On the night before Christmas, the FBI was sending out warning notices that the Syrian Electronic Army (SEA) was phishing for usernames and passwords, according to a New York Times report that was quickly denied on Twitter by the pro-Assad hacktivists.
“Contrary to reports, we have already hacked the NY Times and there's little point revisiting them,” according to an SEA tweet posted less than 12 hours after the initial New York Times story ran. “These are false accusations by the FBI.”
Approximately half a day earlier, the New York Times reported that media folks, including some at its own publication, had received emails containing a link that claimed to be for a CNN story about Syria, but actually redirected users to a fake Google log-in page that asked for credentials. In some cases, the emails appeared to come from colleagues, the article indicated.
The SEA has become well-known for compromising credentials – particularly for U.S. media groups – through phishing emails, so much that the hacktivist group was vaulted onto the FBI's most wanted list in September.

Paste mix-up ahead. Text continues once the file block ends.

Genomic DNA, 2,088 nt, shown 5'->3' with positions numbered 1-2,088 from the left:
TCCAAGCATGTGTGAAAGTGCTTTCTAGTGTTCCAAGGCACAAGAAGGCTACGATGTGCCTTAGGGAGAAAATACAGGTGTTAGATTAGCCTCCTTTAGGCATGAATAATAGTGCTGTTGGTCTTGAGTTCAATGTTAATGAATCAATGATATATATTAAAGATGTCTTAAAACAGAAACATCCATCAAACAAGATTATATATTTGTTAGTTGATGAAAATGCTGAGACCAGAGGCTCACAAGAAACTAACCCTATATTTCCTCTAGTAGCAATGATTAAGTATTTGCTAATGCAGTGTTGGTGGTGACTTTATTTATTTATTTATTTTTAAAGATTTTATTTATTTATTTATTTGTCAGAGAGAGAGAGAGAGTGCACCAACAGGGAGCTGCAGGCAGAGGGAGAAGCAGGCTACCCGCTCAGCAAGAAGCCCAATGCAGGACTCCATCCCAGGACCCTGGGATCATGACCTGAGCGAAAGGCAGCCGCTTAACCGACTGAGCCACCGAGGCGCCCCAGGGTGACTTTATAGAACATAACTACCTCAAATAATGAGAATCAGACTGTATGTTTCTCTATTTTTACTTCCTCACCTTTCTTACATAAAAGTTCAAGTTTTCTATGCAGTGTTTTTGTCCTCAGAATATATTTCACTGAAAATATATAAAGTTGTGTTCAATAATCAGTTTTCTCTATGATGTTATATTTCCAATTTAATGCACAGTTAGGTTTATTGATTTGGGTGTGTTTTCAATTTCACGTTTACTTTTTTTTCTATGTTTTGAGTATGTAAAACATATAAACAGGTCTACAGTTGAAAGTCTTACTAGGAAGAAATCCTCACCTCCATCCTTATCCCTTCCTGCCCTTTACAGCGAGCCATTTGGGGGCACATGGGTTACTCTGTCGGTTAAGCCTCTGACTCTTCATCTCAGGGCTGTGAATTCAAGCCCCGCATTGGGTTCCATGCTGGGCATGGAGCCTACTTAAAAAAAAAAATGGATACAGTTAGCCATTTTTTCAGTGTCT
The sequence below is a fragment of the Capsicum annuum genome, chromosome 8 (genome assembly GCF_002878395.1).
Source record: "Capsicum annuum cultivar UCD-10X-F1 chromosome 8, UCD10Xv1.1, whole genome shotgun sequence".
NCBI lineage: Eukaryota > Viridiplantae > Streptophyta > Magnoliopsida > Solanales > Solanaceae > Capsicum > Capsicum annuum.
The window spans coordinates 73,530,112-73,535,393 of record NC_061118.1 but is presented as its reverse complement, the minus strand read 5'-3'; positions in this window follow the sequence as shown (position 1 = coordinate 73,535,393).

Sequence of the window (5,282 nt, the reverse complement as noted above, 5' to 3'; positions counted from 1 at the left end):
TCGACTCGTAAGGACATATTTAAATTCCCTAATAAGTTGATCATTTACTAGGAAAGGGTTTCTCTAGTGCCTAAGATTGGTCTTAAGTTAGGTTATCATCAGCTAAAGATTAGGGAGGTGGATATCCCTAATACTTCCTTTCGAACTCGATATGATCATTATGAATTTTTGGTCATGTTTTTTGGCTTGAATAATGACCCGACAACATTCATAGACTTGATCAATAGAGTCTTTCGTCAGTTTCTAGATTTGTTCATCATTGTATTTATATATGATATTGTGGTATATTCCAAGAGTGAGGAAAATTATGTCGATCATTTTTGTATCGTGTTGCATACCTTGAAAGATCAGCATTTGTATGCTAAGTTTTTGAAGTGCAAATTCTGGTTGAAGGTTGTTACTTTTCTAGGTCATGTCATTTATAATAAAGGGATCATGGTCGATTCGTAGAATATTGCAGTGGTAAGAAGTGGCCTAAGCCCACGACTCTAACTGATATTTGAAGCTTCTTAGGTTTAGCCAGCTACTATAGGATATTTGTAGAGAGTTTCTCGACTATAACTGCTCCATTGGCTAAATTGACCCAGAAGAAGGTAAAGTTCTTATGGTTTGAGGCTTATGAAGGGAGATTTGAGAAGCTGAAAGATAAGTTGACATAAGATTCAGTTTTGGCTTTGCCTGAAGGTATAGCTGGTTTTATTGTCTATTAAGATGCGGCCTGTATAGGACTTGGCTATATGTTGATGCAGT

The New York Times, as well as domains belonging to Huffington Post U.K. and Twitter, was previously compromised at the end of August in a domain name system (DNS) hack against Australian registrar Melbourne IT. The SEA took credit for the attack, which the group was able to carry out because of a phishing email.
Earlier this month the SEA took credit for compromising the Twitter account belonging to Time – and in mid-November, the hacktivist collective took responsibility for accessing the Vice.com website and altering content.